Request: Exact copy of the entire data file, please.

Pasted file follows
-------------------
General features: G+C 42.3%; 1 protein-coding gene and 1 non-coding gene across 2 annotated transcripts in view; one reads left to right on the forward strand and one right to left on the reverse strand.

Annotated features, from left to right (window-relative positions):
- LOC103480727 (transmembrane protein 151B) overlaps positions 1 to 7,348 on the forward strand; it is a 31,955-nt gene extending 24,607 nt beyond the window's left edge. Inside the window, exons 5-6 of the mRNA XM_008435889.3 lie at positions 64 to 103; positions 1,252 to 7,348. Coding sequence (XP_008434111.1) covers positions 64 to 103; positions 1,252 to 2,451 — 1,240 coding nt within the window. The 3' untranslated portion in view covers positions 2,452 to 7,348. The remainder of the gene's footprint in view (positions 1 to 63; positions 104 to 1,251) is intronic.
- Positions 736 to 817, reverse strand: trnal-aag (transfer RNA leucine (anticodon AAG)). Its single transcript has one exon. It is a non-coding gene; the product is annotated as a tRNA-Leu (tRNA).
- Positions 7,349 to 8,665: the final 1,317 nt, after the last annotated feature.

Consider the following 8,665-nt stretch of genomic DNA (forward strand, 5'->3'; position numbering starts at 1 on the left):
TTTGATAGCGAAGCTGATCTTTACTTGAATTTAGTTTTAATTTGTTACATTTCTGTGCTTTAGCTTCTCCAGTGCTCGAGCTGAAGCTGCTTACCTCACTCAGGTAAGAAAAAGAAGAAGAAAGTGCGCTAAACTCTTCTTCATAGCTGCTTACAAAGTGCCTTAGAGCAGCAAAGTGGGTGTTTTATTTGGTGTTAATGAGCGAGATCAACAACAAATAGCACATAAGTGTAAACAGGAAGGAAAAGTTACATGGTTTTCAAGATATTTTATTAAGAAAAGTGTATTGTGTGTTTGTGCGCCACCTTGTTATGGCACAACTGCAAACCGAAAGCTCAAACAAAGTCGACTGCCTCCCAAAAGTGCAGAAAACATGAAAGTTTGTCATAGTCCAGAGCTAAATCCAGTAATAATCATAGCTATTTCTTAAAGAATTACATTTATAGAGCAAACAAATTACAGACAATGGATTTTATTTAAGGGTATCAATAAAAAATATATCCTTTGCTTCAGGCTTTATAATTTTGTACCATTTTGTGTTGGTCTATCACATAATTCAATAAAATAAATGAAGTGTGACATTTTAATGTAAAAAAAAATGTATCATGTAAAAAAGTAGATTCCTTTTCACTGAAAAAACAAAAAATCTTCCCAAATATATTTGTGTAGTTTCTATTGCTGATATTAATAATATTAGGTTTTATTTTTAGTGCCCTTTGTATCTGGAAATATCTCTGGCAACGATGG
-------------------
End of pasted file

General features: G+C 42.3%; 1 protein-coding gene and 1 non-coding gene across 2 annotated transcripts in view; one reads left to right on the forward strand and one right to left on the reverse strand.

Annotated features, from left to right (window-relative positions):
- LOC103480727 (transmembrane protein 151B) overlaps positions 1 to 7,348 on the forward strand; it is a 31,955-nt gene extending 24,607 nt beyond the window's left edge. Inside the window, exons 5-6 of the mRNA XM_008435889.3 lie at positions 64 to 103; positions 1,252 to 7,348. Coding sequence (XP_008434111.1) covers positions 64 to 103; positions 1,252 to 2,451 — 1,240 coding nt within the window. The 3' untranslated portion in view covers positions 2,452 to 7,348. The remainder of the gene's footprint in view (positions 1 to 63; positions 104 to 1,251) is intronic.
- Positions 736 to 817, reverse strand: trnal-aag (transfer RNA leucine (anticodon AAG)). Its single transcript has one exon. It is a non-coding gene; the product is annotated as a tRNA-Leu (tRNA).
- Positions 7,349 to 8,665: the final 1,317 nt, after the last annotated feature.

Consider the following 8,665-nt stretch of genomic DNA (forward strand, 5'->3'; position numbering starts at 1 on the left):
TTTGATAGCGAAGCTGATCTTTACTTGAATTTAGTTTTAATTTGTTACATTTCTGTGCTTTAGCTTCTCCAGTGCTCGAGCTGAAGCTGCTTACCTCACTCAGGTAAGAAAAAGAAGAAGAAAGTGCGCTAAACTCTTCTTCATAGCTGCTTACAAAGTGCCTTAGAGCAGCAAAGTGGGTGTTTTATTTGGTGTTAATGAGCGAGATCAACAACAAATAGCACATAAGTGTAAACAGGAAGGAAAAGTTACATGGTTTTCAAGATATTTTATTAAGAAAAGTGTATTGTGTGTTTGTGCGCCACCTTGTTATGGCACAACTGCAAACCGAAAGCTCAAACAAAGTCGACTGCCTCCCAAAAGTGCAGAAAACATGAAAGTTTGTCATAGTCCAGAGCTAAATCCAGTAATAATCATAGCTATTTCTTAAAGAATTACATTTATAGAGCAAACAAATTACAGACAATGGATTTTATTTAAGGGTATCAATAAAAAATATATCCTTTGCTTCAGGCTTTATAATTTTGTACCATTTTGTGTTGGTCTATCACATAATTCAATAAAATAAATGAAGTGTGACATTTTAATGTAAAAAAAAATGTATCATGTAAAAAAGTAGATTCCTTTTCACTGAAAAAACAAAAAATCTTCCCAAATATATTTGTGTAGTTTCTATTGCTGATATTAATAATATTAGGTTTTATTTTTAGTGCCCTTTGTATCTGGAAATATCTCTGGCAACGATGG